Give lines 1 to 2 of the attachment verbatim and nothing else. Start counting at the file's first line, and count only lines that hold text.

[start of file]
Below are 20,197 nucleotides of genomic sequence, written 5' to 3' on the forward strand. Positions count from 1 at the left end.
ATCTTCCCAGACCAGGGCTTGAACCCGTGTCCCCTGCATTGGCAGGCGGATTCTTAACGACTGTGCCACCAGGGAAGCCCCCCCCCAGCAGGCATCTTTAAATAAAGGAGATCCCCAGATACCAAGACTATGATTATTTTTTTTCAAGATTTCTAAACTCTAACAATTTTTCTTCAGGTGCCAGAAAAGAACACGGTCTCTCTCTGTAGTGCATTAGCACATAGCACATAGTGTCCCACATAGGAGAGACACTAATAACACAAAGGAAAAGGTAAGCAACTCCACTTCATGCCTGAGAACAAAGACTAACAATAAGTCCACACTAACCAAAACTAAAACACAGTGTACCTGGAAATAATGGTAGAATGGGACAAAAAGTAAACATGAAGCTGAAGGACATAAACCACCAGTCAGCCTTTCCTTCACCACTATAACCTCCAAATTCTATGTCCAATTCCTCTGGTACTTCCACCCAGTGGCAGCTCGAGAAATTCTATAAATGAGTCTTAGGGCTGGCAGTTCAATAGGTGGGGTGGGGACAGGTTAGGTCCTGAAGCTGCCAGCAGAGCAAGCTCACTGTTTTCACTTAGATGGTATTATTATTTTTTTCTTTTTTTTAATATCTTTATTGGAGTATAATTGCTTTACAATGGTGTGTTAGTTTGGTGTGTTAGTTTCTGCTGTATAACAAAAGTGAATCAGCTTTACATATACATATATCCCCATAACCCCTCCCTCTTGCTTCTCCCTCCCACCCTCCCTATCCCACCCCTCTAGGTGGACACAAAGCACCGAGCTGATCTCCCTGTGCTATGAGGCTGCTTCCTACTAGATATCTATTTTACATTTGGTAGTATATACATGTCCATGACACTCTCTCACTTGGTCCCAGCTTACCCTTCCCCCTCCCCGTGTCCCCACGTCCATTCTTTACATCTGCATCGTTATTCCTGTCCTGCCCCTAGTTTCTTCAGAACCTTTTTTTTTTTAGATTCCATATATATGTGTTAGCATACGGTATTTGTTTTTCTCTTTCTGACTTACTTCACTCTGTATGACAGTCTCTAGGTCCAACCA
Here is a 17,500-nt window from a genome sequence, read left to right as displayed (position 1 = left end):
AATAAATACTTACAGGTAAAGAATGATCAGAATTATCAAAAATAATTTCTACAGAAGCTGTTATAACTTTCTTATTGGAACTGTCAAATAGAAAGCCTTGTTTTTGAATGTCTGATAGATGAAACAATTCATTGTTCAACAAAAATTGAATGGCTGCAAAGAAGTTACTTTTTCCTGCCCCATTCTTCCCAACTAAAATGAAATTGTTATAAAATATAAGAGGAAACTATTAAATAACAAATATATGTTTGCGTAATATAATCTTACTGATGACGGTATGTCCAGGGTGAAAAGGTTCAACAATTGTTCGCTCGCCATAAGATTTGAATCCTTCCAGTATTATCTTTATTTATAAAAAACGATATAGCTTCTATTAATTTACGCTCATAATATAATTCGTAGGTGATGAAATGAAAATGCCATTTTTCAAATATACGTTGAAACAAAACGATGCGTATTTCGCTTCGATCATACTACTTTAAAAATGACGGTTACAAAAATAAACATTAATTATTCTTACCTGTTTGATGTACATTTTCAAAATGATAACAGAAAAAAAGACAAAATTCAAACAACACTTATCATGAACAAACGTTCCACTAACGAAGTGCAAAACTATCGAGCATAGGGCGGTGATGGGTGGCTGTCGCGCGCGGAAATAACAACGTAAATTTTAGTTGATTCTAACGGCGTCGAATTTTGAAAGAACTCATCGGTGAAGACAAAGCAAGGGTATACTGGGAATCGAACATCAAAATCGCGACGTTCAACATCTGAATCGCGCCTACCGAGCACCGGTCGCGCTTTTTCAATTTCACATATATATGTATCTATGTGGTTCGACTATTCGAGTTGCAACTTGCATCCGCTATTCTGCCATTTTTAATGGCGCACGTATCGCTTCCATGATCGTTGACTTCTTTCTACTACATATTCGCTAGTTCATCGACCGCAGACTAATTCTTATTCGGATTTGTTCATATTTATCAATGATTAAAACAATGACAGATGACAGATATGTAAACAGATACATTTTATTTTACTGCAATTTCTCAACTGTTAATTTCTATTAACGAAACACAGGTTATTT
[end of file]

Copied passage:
Below are 20,197 nucleotides of genomic sequence, written 5' to 3' on the forward strand. Positions count from 1 at the left end.
ATCTTCCCAGACCAGGGCTTGAACCCGTGTCCCCTGCATTGGCAGGCGGATTCTTAACGACTGTGCCACCAGGGAAGCCCCCCCCCAGCAGGCATCTTTAAATAAAGGAGATCCCCAGATACCAAGACTATGATTATTTTTTTTCAAGATTTCTAAACTCTAACAATTTTTCTTCAGGTGCCAGAAAAGAACACGGTCTCTCTCTGTAGTGCATTAGCACATAGCACATAGTGTCCCACATAGGAGAGACACTAATAACACAAAGGAAAAGGTAAGCAACTCCACTTCATGCCTGAGAACAAAGACTAACAATAAGTCCACACTAACCAAAACTAAAACACAGTGTACCTGGAAATAATGGTAGAATGGGACAAAAAGTAAACATGAAGCTGAAGGACATAAACCACCAGTCAGCCTTTCCTTCACCACTATAACCTCCAAATTCTATGTCCAATTCCTCTGGTACTTCCACCCAGTGGCAGCTCGAGAAATTCTATAAATGAGTCTTAGGGCTGGCAGTTCAATAGGTGGGGTGGGGACAGGTTAGGTCCTGAAGCTGCCAGCAGAGCAAGCTCACTGTTTTCACTTAGATGGTATTATTATTTTTTTCTTTTTTTTAATATCTTTATTGGAGTATAATTGCTTTACAATGGTGTGTTAGTTTGGTGTGTTAGTTTCTGCTGTATAACAAAAGTGAATCAGCTTTACATATACATATATCCCCATAACCCCTCCCTCTTGCTTCTCCCTCCCACCCTCCCTATCCCACCCCTCTAGGTGGACACAAAGCACCGAGCTGATCTCCCTGTGCTATGAGGCTGCTTCCTACTAGATATCTATTTTACATTTGGTAGTATATACATGTCCATGACACTCTCTCACTTGGTCCCAGCTTACCCTTCCCCCTCCCCGTGTCCCCACGTCCATTCTTTACATCTGCATCGTTATTCCTGTCCTGCCCCTAGTTTCTTCAGAACCTTTTTTTTTTTAGATTCCATATATATGTGTTAGCATACGGTATTTGTTTTTCTCTTTCTGACTTACTTCACTCTGTATGACAGTCTCTAGGTCCAACCA